Starting with student demand, the market mechanism that determines UAis or University Admission Indexes. Here we find:
- Newcastle two stars
- Southern Cross and the University of New England one star.
- Avondale is not listed.
So places in New England's universities are not in great demand. Now compare this with some of the key performance indicators.
Taking research first:
- Newcastle gets fours stars for the total of research grants, three stars for research intensity and ranks in the big category for the number of higher education students.
- The University of New England gets two stars for research grants, two stars for research intensity and ranks in the big category for the number of higher education students.
- Southern Cross University gets two stars for research grants, three stars for research intensity and ranks as average for the number of higher education students.
- Again, Avndale is not ranked.
So looking at research, New England's universities do not rank in the top group but do rank in front of their student demand rankings. The gap widens enormously when we look at student rankings.
Looking first at entry flexibility, a ranking affected by demand: both UNE and Southern Cross get five stars, Newcastle three stars and Avondale one.
Look now at satisfaction rankings:
- Avondale and UNE get five stars for the overall education experience, Southern Cross four stars, Newcastle two stars. The Sydney figures are Sydney University and UTS three stars, UNSW two stars, Macquarie and the University of Western Sydney(UWS) one star.
- Avondale and UNE get five stars for teaching quality, Southern Cross three stars, Newcastle two stars. The Sydney figures are Sydney University three stars, UTS two stars, Macquarie and and UWS one star.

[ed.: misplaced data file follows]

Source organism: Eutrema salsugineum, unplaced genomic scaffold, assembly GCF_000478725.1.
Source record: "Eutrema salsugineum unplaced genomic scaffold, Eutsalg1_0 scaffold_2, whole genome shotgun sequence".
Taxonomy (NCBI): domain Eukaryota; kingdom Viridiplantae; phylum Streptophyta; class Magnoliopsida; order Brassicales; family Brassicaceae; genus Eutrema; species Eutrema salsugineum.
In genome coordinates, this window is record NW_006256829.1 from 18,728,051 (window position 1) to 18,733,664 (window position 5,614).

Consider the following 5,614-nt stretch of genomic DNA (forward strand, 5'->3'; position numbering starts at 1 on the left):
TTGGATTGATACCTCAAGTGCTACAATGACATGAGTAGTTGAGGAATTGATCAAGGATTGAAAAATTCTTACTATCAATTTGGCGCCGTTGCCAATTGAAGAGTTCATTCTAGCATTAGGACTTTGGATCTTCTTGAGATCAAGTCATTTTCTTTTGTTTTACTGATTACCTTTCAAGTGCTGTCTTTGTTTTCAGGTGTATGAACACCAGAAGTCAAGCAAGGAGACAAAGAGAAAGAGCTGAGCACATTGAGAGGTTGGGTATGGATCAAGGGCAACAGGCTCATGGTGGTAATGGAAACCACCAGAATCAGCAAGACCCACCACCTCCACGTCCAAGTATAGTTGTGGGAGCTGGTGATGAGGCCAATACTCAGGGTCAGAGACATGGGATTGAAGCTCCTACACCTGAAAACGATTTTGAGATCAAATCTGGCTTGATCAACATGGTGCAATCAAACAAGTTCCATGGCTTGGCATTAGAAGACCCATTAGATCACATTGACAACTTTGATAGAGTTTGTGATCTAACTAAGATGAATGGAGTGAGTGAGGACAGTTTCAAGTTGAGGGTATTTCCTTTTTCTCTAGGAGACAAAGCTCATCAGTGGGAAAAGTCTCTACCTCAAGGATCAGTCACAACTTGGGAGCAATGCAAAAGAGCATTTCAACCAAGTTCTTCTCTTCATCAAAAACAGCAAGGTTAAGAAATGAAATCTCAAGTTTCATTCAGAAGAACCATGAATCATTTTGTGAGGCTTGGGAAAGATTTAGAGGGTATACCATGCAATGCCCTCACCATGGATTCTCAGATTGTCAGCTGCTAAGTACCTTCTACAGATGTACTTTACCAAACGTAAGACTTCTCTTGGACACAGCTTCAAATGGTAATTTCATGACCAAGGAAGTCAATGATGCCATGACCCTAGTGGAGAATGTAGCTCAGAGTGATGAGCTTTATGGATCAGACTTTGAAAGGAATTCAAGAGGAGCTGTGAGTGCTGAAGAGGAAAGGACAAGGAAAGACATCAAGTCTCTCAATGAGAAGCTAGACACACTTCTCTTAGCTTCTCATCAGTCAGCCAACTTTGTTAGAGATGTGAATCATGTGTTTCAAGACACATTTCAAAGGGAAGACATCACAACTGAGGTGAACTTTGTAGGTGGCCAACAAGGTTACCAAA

- Avondale gets five stars for acquisition of generic skills, Southern Cross, Newcastle and UNE four stars. The Sydney rankings are Sydney four stars, UTS three stars and UNSW and UWS one star.
- In terms of overall satisfaction with the educational experience, Avondale and UNE get five stars, Southern Cross four stars, Newcastle one star. The Sydney figures are Sydney University and UTS three stars, UNSW and Macquarie two stars, UWS one star.
So in terms of the overall student experience, New England's universities are in front of those in Sydney. The position is less clear cut when it comes to career issues.
- In graduate starting salaries, UNE and Newcastle get four stars, Southern Cross one, while Avondale is not mentioned. The Sydney equivalents are Macquarie, UTS and UNSW five stars, Sydney and UWS four stars.
- In getting a job, Southern Cross gets two stars, while UNE and Newcastle get one star. Macquarie, UTS and UNSW get four stars, UTS three stars, UWS one star.
Both these rankings are affected by varying course composition. But it is fair to say that while Sydney's universities rank poorly on the educational experience offered, their location gives them a short term career advantage. I say short term, because in the longer term their is a much stronger correlation between the value of the educational experience and career success.